Then, as now, Moorpark’s talent base is hyper-local, with players coming from Ventura County and Simi Valley. Kapler — who grew up a 40-minute drive south in Reseda — was an unknown to both players and coaches.
“He looked like a specimen,” Porto said. “You look at him, and you go, ‘Holy cow, this guy’s put together.’ You hoped his talent matched his physique.”
Kapler tried out for shortstop, and the first time he took batting practice with the Raiders, he put on a show with his new muscle. Briggs, the team captain, turned to Porto and asked, “Do I need to start trying out for second base?”
“He was going to hit third,” Porto recalled thinking. “It was just a matter of where he was going to play. … Our third baseman ended up hurting himself, so we put Gabe at third base.”
Moorpark’s no-frills isolation allowed Kapler to quietly and meticulously focus on his work. He hit until his hands blistered and he lifted weights alone long after his teammates had gone out partying, before he made his nightly drive back to the San Fernando Valley.
“He was there first, and he was the last one to leave,” Briggs said. “I would tell him to lock up.”
Kapler credits a Moorpark nutrition class for teaching him the importance of eating right. When his team stopped at McDonald’s on the way back from a game at Cuesta College in San Luis Obispo, Kapler, having forgotten to pack his usual tuna-on-rye sandwich, peeled the skin off of all 40 of his Chicken McNuggets.
“I’m going, ‘Dude, that dude is real,’” said Briggs, who was in the same car. “He puts his money where his mouth is.”
“Gabe was serious about it, and I think it affected the players around him,” Porto said.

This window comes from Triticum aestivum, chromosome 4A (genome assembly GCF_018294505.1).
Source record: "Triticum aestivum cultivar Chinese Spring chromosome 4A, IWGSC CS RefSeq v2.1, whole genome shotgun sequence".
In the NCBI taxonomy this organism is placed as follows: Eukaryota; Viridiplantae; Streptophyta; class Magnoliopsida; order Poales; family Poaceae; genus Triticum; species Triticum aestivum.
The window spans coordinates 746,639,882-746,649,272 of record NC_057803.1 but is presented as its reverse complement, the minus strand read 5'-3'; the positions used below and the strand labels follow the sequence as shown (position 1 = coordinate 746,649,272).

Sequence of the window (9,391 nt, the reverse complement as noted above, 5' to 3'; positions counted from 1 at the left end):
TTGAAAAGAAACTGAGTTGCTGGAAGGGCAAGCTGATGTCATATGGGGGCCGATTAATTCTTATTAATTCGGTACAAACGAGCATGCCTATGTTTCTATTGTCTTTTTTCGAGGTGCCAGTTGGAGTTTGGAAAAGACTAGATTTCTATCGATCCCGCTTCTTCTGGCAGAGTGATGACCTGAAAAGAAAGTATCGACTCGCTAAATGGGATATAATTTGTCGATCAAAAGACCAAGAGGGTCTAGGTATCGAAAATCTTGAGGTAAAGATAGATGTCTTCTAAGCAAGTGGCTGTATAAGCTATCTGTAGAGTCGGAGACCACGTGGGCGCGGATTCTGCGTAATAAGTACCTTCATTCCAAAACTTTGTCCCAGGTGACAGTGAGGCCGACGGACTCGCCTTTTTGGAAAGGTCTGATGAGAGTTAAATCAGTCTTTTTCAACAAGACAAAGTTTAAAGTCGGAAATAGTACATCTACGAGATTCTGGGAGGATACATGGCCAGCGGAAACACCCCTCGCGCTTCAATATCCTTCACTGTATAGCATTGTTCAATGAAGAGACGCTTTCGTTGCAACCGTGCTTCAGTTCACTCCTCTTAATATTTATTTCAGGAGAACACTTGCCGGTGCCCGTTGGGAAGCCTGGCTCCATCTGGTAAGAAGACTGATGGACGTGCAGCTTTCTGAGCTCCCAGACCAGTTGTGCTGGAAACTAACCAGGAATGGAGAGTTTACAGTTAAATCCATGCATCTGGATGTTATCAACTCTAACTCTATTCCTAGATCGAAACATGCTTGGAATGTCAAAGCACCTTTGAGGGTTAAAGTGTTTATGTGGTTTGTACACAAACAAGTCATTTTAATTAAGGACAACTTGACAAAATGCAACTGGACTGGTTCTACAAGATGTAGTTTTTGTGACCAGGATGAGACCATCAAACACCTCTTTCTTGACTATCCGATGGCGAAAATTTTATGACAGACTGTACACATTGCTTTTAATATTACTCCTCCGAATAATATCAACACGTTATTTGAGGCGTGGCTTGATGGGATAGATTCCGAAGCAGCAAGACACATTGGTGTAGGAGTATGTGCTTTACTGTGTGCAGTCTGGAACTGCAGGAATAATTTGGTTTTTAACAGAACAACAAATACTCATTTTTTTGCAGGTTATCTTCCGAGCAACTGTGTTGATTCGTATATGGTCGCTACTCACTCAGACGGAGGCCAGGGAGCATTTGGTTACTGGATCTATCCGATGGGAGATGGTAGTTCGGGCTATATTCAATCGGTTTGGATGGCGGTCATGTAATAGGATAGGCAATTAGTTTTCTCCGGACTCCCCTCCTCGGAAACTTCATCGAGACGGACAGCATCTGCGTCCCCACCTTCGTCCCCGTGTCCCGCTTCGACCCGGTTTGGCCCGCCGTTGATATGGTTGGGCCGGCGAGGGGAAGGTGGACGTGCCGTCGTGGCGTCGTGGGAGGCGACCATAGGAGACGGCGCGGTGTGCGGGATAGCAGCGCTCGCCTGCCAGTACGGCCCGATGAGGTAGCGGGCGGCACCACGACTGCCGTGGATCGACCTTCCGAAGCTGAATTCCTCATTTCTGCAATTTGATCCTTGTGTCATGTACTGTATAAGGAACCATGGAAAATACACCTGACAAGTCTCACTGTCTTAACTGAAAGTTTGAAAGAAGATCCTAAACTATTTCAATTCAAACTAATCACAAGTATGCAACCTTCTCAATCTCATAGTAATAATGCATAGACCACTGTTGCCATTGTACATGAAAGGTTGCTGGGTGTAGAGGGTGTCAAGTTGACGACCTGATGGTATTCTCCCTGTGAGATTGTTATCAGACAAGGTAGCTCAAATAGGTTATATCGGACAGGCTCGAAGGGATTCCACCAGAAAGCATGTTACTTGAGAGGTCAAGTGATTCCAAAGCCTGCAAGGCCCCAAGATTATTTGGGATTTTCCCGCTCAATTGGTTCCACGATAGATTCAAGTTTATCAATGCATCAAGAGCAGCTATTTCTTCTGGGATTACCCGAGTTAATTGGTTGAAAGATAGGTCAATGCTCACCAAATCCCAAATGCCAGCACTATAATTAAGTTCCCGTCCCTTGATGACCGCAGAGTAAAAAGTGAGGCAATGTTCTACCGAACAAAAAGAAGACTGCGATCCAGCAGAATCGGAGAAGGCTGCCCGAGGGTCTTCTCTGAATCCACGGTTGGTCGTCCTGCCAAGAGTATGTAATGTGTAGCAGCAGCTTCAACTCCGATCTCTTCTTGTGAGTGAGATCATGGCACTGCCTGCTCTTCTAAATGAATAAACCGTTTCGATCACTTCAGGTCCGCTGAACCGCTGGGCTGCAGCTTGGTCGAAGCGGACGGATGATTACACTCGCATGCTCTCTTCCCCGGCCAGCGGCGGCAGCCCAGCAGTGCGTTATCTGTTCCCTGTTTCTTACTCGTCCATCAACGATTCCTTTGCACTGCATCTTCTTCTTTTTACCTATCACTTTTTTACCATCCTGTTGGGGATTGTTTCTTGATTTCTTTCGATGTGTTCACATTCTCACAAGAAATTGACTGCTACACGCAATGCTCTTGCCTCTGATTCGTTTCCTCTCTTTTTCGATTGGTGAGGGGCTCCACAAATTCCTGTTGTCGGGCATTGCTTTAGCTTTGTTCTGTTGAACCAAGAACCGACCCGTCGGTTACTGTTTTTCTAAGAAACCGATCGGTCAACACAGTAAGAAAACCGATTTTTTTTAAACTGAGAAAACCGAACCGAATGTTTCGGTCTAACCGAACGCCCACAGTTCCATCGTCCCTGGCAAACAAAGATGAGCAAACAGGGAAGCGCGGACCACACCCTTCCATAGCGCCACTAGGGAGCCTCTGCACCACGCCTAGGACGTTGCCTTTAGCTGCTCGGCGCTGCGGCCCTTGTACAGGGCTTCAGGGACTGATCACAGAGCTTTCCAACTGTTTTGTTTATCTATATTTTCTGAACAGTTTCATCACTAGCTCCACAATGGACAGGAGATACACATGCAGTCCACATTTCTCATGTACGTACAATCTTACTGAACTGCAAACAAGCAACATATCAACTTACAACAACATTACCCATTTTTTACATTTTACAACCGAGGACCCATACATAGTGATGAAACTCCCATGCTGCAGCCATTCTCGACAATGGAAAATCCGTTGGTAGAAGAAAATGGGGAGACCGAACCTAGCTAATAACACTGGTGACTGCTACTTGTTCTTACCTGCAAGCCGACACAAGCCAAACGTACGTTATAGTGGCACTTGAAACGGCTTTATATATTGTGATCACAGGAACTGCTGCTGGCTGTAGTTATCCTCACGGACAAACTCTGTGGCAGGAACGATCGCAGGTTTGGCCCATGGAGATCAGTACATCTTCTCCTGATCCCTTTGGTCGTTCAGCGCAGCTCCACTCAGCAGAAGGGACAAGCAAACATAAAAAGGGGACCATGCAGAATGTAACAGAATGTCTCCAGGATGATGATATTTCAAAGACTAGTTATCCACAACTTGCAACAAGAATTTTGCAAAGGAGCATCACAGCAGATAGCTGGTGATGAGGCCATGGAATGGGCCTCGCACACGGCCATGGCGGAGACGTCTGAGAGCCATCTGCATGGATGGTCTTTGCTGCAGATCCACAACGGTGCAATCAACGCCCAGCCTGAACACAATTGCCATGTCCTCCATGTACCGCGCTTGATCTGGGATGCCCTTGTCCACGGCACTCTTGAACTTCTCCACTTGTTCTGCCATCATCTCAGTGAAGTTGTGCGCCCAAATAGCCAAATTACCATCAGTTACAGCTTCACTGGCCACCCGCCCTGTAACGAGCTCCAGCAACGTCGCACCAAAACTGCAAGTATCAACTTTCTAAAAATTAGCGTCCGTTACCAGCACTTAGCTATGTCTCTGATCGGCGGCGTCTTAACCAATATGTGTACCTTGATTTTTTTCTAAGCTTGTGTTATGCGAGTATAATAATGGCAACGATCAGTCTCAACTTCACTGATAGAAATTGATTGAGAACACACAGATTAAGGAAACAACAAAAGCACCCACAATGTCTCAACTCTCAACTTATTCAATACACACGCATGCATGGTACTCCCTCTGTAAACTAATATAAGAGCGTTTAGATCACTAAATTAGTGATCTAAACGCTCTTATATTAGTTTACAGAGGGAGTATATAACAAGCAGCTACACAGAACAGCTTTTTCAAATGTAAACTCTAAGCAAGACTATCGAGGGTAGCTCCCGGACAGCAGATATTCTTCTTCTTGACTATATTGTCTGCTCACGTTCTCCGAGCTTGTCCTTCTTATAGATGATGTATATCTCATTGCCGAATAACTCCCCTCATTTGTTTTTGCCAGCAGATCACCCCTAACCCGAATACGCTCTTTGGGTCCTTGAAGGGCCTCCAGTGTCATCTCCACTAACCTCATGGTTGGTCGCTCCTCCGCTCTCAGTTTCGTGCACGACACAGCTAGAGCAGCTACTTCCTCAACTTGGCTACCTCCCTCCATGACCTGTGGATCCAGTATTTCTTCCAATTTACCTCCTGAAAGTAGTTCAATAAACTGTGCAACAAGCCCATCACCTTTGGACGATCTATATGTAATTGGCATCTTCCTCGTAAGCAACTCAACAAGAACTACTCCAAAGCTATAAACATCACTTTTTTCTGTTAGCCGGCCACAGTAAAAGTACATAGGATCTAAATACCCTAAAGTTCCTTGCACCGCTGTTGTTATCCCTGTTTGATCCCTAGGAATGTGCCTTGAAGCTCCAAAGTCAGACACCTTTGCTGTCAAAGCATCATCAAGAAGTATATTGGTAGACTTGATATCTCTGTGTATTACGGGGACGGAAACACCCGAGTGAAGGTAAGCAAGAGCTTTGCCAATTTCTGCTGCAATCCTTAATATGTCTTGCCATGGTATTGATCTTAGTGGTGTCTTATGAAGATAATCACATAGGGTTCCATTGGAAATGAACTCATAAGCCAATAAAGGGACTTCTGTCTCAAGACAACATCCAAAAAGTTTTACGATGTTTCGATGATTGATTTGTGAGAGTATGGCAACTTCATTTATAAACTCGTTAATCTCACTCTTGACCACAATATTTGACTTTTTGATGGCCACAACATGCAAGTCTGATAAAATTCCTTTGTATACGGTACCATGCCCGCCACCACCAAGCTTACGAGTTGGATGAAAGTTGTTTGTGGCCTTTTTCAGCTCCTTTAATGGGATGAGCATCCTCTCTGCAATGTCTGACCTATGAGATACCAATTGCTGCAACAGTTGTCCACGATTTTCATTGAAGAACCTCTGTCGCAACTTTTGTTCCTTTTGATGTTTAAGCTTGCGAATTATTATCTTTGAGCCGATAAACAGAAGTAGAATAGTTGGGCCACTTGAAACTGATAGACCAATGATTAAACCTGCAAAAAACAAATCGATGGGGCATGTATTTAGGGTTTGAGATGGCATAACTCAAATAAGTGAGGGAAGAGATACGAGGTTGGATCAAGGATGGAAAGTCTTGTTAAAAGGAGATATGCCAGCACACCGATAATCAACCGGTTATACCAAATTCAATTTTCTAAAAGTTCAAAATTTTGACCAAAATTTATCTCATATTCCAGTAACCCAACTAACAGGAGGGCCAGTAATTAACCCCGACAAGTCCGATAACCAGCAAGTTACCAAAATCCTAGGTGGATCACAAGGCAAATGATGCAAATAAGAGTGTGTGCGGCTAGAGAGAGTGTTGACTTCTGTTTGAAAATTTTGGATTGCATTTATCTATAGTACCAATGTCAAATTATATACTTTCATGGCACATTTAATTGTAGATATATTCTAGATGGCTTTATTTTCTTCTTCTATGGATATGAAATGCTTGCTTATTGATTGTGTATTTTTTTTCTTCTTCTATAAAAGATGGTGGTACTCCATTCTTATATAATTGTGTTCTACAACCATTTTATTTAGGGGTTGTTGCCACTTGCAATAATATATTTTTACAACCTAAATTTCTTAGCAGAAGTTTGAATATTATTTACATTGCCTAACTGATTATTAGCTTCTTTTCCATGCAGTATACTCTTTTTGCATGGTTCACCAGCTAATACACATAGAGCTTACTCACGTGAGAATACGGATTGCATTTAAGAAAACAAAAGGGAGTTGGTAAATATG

Initially reserved during his time at Moorpark, Kapler slowly became more comfortable, speaking up at the Raiders’ weekly meetings at a Round Table Pizza in Simi Valley. It didn’t take long for even the team captains to start following his lead.
Kapler delivered in-game scouting reports to his teammates and demonstrated good instincts for situational baseball, knowing just the right time to bunt or steal a base. This is a side of him foreign to those in Philadelphia who derided Kapler for his overreliance on advanced analytics.
During his lone season at Moorpark, Kapler hit .337, with seven home runs and 52 RBIs, for a 27-15 team that finished second in the conference and reached the playoffs. The habits Kapler built with the Raiders were a driving force behind him becoming the only player signed out of the Major League Draft’s since-eliminated 57th round to make the big leagues.
When Giants president of baseball operations Farhan Zaidi hired Kapler in November, he banked that the leadership, diligence and discipline Kapler first flashed at Moorpark would allow him to shepherd the team back into playoff contention after three straight losing seasons.
This was a calculated risk: After accusations that he mishandled assault allegations against his Dodgers minor leaguers and a sub-.500 tenure with the Phillies, Kapler has become a polarizing figure, especially when compared to his predecessor, Bochy. Like when he enrolled at Moorpark after a disappointing stop in Fullerton, Kapler is eager for a measure of redemption.
He has met with season-ticket holders multiple times to address their concerns and talked with Bochy about managing’s nuances. Two days before his hire became official, Kapler took a walking tour of San Francisco, going from Oracle Park to Nob Hill to the Financial District.
He felt the same sense of belonging he still feels at Moorpark as he acquainted himself with his new home.
“I connect with the city,” said Kapler, who was inducted into Moorpark’s athletic Hall of Fame in 2008. “I believe it to be one of the most diverse and accepting cities on the planet, and that probably excites me more than anything else about coming to San Francisco.”